From mobile devices to social media and cloud computing, IT governance is all about risk management. "You can't de-risk everything, but you can de-risk the majority of circumstances you will see in normal operations," says governance expert Robert Stroud.
About the same percentage of respondents cite China as a major source of concern for cyberattack as they did a year ago, a McAfee study reveals. What changed? Concern about the U.S. has declined, says study author Stewart Baker.
Key questions: What impact - if any - will the recent RSA and Epsilon data breaches have on the FFIEC's pending authentication update? And when will this long-awaited banking guidance finally be released?
Physicians who use social media to discuss their work, even without naming patients, risk privacy violations, a recent case in Rhode Island clearly illustrates. The case is an eye-opener for all clinicians about social networking risks.
Top executives seek the CISO's advice to help determine whether cloud computing benefits outweigh the risks. Here are the top five cloud security risks and concerns CISOs must discuss with their leaders.
While the cause of the Epsilon e-mail breach has not been publicly disclosed, the incident's aftermath has seen a growing list of organizations impacted by the breach. It also has ignited a new debate about the sensitivity of e-mail addresses.
For Will Pelgrin, the former New York State chief information security officer, mobile devices, insiders and old infrastructure represent the major challenges local and state governments face in in securing information technology.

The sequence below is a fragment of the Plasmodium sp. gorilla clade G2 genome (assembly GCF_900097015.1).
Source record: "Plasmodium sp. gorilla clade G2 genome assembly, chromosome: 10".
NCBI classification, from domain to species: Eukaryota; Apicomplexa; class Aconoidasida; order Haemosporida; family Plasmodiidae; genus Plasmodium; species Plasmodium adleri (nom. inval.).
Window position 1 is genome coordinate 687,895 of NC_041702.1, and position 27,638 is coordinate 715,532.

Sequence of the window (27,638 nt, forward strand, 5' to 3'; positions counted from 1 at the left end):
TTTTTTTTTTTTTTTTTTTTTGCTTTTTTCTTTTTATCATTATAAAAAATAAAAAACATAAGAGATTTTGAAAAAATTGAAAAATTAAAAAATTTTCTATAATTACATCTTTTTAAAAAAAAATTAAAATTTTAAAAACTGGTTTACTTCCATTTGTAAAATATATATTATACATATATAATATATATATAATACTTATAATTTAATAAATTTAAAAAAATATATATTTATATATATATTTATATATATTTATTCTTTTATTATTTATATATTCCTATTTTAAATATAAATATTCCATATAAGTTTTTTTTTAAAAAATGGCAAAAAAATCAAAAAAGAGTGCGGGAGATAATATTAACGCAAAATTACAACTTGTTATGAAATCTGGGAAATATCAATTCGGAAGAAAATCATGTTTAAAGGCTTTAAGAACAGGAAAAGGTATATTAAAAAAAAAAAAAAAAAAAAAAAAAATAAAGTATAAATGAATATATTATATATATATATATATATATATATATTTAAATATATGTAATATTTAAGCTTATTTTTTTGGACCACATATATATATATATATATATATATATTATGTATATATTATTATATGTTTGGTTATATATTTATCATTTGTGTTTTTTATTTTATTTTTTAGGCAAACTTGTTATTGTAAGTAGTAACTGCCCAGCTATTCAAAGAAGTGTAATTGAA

Verizon's newly-released 2011 Data Breach Investigations Report finds that the number of compromised records has dropped dramatically, but incidents are up, and hackers are still finding new ways to get into systems and servers.
Privacy advocates in Maine are supporting a proposed state law that would require patients opt in to participate in the state's health information exchange before clinicians can access their records via the HIE.
The latest Verizon Data Breach Investigations Report is out, and the good news is: The number of compromised records is down. The troubling news is: The number of breaches is up. Bryan Sartin, one of the report authors, explains why.
As details about the Epsilon e-mail breach unfold, the list of affected companies grows, including major banks and merchants. Here is the latest list of the companies known to have been impacted by the incident.
The Social Security Administration sold the information in a database of deceased individuals that erroneous contained the Social Security numbers, dates of birth, full names and ZIP codes of living people, the inspector general reports.